It’s pretty basic.

As with Jaws, I’m not quite sure why this movie is on this list. On the list of directors that voted for this, there’s Michael Mann and Paul Schrader, and I can see that, but… it’s just hard to be interested in what going on here. Is it because it’s all transgressive and stuff? Because the outlaws are the protagonists and that plays into the zeitgeist from when this was released?

There’s some good performances here, but there’s so many bits that are just… risible. There’s barely a scene when some actor doesn’t chew the scenery, or some extra ineptly mugs at the camera. Perhaps it’s deep if you’re stoned?

The scenes in Mexico seem profoundly racist, but then again, the people in the US village was depicted as assholes, too, so perhaps not.

All the laughing at stuff that isn’t funny really got on my nerves after a while.

But the action scenes are good, and perhaps that’s the point.

I’m trying to get rid of the orange curaçao in this series on cocktails from leftovers, but the
Dutch Tea Cocktail
has the first recipe I’ve seen with Genever. So I had to open that bottle which been sat in the cupboard for some years.

It’s really tasty. I added some simple syrup to it, though, because it seemed on the tart side.

This blog post is part of the Officially The Best series.

OTB#75: Los Olvidados

Los olvidados. Luis Buñuel. 1950. ⚄

I didn’t know that Buñuel made straight-up sappy movies like this. This feels like it could have been any Italian neorealist movie of its time. Only set in Mexico.

Not surprising:

Los Olvidados was largely disparaged by the Mexican press upon its release.

It’s a very picaresque look at the city.

[time passes]

OK, I typed too soon: There are some very Buñuel-ey scenes in here. Mostly dreams, but others, too.

Yeah, I can totally see why people wouldn’t like this movie. It a lot harsher than any of the other realist movies at the time (especially with all the sexual abuse).

It is frustrating that the older eeeevil guy constantly fucks up the lives of the others. At the end he seems like a malevolent omniscient force, and while it makes for great drama, it’s just so AAARGH

It’s relentless and possibly the most depressing movie ever.

I gotta buy more fruits and stuff for my leftover cocktail series. The Difford’s Fruit Cup No.13 should have apples and oranges and stuff.

But it’s still pretty good without those. With the fruits I think it’d have been a knockout.

This blog post is part of the Officially The Best series.

The Best Comics of 2019

When reading comics, the ones that seem particularly interesting end up in this little shelf in the living room that I can then sit and ponder.

I meant to do this blog post at least a month ago, but time flies, so here goes. And I don’t have time tonight to write anything insightful (hah! as if), so just a list and some snaps, OK?

House of the Black Spot by Ben Sears (Koyama)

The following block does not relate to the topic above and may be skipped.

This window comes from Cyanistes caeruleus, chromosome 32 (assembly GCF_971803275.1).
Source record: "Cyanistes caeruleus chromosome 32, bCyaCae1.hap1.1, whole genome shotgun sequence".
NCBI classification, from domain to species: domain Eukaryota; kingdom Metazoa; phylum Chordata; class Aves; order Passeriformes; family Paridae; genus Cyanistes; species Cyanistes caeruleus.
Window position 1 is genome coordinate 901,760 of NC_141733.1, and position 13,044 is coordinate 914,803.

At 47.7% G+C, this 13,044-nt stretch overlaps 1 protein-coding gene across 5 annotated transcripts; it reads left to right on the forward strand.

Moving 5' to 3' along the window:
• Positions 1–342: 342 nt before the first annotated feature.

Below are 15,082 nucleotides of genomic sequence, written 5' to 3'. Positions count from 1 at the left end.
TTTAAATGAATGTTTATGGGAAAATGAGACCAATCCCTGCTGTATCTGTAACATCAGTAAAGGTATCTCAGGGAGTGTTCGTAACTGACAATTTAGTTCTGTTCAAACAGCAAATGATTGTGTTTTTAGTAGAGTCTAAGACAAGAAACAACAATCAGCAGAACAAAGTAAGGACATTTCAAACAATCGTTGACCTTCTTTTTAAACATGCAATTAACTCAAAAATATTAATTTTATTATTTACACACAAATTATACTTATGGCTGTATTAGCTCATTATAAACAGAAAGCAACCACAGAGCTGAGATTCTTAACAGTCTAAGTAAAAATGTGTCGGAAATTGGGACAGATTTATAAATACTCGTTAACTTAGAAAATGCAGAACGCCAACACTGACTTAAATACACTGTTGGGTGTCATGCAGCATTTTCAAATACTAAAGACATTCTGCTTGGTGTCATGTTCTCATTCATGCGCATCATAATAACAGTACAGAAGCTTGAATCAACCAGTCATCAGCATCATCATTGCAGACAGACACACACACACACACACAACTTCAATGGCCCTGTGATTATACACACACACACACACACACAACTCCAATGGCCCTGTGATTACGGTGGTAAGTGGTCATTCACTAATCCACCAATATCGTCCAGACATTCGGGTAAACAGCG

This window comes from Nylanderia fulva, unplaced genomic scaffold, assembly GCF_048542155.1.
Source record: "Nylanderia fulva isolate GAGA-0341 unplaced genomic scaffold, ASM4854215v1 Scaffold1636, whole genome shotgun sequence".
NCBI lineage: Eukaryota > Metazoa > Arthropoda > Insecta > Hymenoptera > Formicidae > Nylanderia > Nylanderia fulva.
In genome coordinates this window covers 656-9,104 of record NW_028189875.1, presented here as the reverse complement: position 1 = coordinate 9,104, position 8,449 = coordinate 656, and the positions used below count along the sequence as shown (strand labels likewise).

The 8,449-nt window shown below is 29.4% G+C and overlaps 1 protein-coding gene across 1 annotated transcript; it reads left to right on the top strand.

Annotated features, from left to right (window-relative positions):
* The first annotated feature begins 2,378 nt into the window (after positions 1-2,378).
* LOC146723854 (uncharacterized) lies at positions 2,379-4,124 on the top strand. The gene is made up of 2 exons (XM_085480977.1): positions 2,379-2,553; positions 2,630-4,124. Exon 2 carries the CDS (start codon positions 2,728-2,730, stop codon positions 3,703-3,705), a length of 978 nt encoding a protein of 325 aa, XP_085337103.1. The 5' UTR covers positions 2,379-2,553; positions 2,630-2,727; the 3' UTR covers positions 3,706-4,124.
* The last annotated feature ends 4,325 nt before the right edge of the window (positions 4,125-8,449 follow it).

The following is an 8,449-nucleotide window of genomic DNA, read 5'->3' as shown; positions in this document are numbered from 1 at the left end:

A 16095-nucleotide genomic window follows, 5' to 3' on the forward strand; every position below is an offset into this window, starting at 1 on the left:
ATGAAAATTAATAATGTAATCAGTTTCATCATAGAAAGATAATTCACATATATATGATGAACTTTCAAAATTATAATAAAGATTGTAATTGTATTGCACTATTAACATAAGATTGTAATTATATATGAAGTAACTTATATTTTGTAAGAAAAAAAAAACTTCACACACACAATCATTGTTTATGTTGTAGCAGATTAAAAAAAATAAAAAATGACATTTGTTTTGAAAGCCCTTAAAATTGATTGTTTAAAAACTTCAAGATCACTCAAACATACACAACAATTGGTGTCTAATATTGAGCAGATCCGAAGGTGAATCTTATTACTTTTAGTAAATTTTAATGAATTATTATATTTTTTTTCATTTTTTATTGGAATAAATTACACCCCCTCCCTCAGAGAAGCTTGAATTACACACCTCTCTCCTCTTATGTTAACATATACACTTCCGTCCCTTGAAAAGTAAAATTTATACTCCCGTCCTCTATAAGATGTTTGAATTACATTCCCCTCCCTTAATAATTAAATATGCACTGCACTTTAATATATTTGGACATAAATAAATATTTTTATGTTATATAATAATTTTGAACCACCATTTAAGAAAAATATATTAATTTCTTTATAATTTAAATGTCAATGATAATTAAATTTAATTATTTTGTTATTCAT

There’s been so many comics in the past few years drawn in styles similar to this, and I’m rather fed up with it. Especially since it’s a signal that the book is coming from a video game/TV cartoon kind of place, and I have no interest in that.

But I bought it anyway, since it’s on Koyama, and it’s is funny and intriguing. It’s got a real mystery plot and everything.

Strange Growths 16 1/2 by Jenny Zervakis

Spit and a Half did a compilation of her comics, and it was amazeballs. This is one is somehow slight and heavy at the same time.

Guts by Raina Telgemeier (Scholastic)

Yeah, yeah, I know, but I really enjoyed this. It’s a peek into a totally different psyche. She sort of made me understand what it’s like to feel like the character in the book, and that’s something. Besides, it just reads so well. It’s almost transparent. You have to wonder what the comics made by people growing up with her comics are going to look like. They should start arriving in… five years time?

Non 7 edited by Eric Reynolds (Fantagraphics)

I think Non is as close as we get to an anthology that defines comics in 2019. I don’t think there’s a dud in this issue, and it’s got a great mix of longer and shorter pieces. Still hate the shiny, thin paper.

The Unbeatable Squirrel Girl #50 by Ryan North, Derek Charm, Erika Henderson and people (Marvel)

They totally spiked the landing on this one. I laughed, I cried. Wish there had been 50 more issues.

You Don’t Get There From Here #48 by Carrie McNinch

The regular issues (with the one-strip-per-day) are kinda hypnotic, but this special issue about her trip to Japan is a lot of fun.

The Death of the Master by Patrick Kyle (Koyama)

This one annoyed me for some reason I can’t remember now, but I also remember being drawn into the rhythm of the book. You sit there flipping and flipping and flipping the pages and it’s just this thing.

The Hard Tomorrow by Eleanor Davis (Drawn & Quarterly)

I love Eleanor Davis, and in particular her previous (I think?) thing; that biking thing? That was awesome. This isn’t that awesome, but the artwork is gorgeous and the storytelling goes against the grain, but on purpose. Which is interesting.

Are You Listening? by Tillie Walden (First Second)

Since it’s on First Second, I was totally prepared to hate it, but it’s kinda great? Her best work yet? Somewhat randomly, what I remember most about this book is the colouring: Those blotches everywhere fascinate me.

Hot Comb by Ebony Flowers (Drawn & Quarterly)

This comic seems to arrive out of a alternate, much better timeline, where Carol Tyler is the touchstone from whence comics sprang. I love the artwork, and I was just fascinated, every page, by the stories and anecdotes being told.